Public-private partnerships with non-traditional players and organizations are helping insurers close the protection gap.
“Public-private partnerships (PPPs) are not about funneling charity dollars to development projects, it’s about creating win-win business models with new partners in order to drive growth, reduce risk and drive innovation.” Gary Reader, Global Head of Insurance, KPMG International
The link between business and sustainability – economic, financial and environmental – continues to feature on the agenda of many CEO’s within the insurance industry. In fact, we see insurers increasingly come together with the worlds political, development, and policy leaders to help respond to many of the world’s most pressing challenges such as climate change,disaster resilience, and economic stability.
The reality is, few sectors are as exposed to the risks of these macro-trends as the insurance sector is. And while the industry has a fundamental and central role to play in the global response to these issues, no one expects them to shoulder these challenges alone. Many of the world’s leading insurance groups are already taking significant steps in forming and activating important partnerships. Since 2012, more than 70 insurance organizations have adopted the UNEP (United Nations Environment Program) finance initiatives for sustainable insurance; and others are forming PPPs aimed at building disaster-resilient communities and economies. At the 2015 World Economic Forum in Davos, a consortium of leading insurers and reinsurers launched a collaborative micro-insurance incubator with the intention of launching 10 new insurance ventures over the next 10 years to alleviate financial pressure in emerging markets and drive global insurance penetration.
While there are certainly altruistic benefits to entering into partnerships to solve some of the world’s greatest human, environmental and economic challenges, PPPs are driven by much more than Corporate Social Responsibility objectives. Ultimately, we see three main objectives being fulfilled:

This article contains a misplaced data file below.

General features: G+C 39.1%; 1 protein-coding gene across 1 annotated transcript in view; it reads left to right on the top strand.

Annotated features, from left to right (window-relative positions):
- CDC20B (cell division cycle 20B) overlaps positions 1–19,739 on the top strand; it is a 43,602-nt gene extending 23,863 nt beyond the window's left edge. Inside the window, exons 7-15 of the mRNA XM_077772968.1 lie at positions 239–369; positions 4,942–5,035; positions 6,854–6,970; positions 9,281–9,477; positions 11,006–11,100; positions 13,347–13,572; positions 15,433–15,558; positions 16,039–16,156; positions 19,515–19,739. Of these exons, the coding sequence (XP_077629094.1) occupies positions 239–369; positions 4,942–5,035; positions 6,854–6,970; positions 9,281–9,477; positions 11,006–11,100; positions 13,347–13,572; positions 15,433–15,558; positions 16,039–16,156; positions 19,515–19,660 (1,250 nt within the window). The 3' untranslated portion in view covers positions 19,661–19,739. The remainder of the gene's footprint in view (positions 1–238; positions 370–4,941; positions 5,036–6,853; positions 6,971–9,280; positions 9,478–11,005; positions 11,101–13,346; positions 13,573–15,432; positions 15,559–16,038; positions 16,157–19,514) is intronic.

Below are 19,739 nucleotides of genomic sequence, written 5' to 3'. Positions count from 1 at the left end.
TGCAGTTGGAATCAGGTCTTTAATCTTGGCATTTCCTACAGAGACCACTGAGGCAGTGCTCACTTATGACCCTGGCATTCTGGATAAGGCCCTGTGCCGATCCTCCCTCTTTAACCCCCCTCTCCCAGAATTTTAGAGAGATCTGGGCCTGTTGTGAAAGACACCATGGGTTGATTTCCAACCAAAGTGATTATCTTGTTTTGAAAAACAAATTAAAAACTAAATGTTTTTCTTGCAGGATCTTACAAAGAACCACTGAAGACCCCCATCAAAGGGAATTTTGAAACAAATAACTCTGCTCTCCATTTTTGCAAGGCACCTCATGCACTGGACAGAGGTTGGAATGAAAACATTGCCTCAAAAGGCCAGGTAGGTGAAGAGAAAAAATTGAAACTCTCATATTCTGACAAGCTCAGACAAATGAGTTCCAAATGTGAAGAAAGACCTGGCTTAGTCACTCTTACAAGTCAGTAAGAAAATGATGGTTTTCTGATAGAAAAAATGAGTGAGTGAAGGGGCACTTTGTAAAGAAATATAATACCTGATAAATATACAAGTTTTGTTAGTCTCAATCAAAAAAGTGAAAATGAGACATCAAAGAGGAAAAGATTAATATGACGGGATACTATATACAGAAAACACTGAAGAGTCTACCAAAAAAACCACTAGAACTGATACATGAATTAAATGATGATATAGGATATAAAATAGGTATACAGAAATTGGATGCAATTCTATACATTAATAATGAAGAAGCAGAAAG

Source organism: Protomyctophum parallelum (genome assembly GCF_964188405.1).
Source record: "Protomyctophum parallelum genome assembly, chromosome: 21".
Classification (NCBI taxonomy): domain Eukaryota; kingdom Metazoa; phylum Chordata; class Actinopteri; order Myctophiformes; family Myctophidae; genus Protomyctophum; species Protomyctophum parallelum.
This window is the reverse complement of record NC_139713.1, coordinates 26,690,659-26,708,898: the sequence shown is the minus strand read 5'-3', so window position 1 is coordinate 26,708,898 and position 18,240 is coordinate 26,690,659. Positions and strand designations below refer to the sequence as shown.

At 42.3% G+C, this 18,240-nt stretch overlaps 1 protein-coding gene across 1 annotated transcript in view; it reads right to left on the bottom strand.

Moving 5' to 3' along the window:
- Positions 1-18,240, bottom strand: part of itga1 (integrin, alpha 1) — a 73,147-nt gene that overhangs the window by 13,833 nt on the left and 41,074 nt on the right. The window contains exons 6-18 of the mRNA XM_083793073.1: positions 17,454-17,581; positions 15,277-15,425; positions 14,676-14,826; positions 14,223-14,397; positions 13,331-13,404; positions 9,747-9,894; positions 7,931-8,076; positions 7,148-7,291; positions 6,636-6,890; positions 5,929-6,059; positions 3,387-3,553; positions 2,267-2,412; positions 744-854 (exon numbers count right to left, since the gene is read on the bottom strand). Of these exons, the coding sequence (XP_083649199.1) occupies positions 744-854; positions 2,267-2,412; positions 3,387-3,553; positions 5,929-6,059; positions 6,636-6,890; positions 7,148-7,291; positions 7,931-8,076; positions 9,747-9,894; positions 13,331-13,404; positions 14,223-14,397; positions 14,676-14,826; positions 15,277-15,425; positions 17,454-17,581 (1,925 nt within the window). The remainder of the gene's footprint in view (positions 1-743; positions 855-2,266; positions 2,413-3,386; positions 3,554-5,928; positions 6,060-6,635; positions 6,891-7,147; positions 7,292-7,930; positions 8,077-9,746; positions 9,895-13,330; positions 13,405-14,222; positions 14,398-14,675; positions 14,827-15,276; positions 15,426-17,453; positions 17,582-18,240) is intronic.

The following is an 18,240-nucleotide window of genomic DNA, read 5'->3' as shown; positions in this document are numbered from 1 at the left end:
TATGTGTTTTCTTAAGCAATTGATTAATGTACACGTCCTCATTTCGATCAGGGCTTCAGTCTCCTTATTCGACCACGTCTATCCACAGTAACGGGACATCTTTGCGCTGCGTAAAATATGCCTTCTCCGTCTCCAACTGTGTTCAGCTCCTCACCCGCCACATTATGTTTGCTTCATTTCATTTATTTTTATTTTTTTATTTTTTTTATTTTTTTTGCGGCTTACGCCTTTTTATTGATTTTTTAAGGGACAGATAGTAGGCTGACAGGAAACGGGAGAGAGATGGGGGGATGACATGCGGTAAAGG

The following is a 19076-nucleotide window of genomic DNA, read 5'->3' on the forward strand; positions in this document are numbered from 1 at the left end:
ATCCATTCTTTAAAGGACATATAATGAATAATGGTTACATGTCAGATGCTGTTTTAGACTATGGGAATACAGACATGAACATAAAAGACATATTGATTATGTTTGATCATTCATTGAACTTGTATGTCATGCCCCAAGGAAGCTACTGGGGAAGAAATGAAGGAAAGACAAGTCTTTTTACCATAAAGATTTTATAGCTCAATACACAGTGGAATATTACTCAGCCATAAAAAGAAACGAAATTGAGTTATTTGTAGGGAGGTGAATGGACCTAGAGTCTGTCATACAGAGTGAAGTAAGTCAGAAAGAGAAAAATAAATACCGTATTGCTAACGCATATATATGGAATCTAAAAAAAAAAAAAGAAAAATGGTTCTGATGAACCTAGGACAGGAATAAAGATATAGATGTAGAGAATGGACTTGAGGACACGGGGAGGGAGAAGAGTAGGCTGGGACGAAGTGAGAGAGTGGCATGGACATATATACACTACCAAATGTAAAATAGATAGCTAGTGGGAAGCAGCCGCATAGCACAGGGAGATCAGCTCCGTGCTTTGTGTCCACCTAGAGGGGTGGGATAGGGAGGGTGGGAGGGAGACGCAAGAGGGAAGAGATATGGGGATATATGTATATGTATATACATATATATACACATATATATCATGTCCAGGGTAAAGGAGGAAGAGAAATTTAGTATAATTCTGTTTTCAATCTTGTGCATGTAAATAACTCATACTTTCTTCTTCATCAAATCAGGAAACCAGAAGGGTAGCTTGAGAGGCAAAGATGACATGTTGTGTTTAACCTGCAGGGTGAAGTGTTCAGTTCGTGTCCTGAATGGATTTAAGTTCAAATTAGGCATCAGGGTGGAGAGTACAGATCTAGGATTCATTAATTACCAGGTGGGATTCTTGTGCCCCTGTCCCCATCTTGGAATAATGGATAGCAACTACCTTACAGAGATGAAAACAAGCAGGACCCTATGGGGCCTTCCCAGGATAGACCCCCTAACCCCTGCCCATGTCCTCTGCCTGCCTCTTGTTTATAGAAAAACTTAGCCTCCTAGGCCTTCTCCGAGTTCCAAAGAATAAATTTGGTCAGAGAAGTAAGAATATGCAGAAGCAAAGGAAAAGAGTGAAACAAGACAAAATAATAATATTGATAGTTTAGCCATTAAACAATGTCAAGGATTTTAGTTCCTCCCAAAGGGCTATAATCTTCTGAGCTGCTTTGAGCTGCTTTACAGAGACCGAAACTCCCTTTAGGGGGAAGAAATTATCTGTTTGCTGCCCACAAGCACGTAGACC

Identifying, cultivating and participating in partnerships requires organizations to think differently about the world in which they operate. Yet,our experience and data from a recent survey conducted by KPMG International suggest that insurer’s struggle to drive innovation through their business models, products and partnerships. Creating the right environment for innovation will be key to success in this new era of collaboration.
Recognizing these challenges, and through extensive interviews with mature players, start-ups and disruptive challenges, it is clear that making PPPs work will require insurers to think differently. We believe that culture is key to creating successful PPPs; those insurers with a culture that is flexible, adaptable and open to experimentation will be better placed to have positive influence on PPP adoption and drive improved results from their partnerships.
In addition to the public-private partnership conversation, KPMG International is examining innovation in its broadest sense – to harness emerging technologies, to reach a whole new generation of clients, to respond to disruption from outside the industry. After surveying more than 280 industry executives from 20 countries, and interviewing many global industry players and start ups, it is abundantly clear – to remain competitive, innovation will need to become part of an insurers organizational DNA.
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Gary Readers speaks to World Risk Insurance Network on the benefits of public-private partnerships.
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Member firms of the KPMG network of independent firms are affiliated with KPMG International. KPMG International provides no client services. No member firm has any authority to obligate or bind KPMG International or any other member firm vis-à-vis third parties, nor does KPMG International have any such authority to obligate or bind any member firm.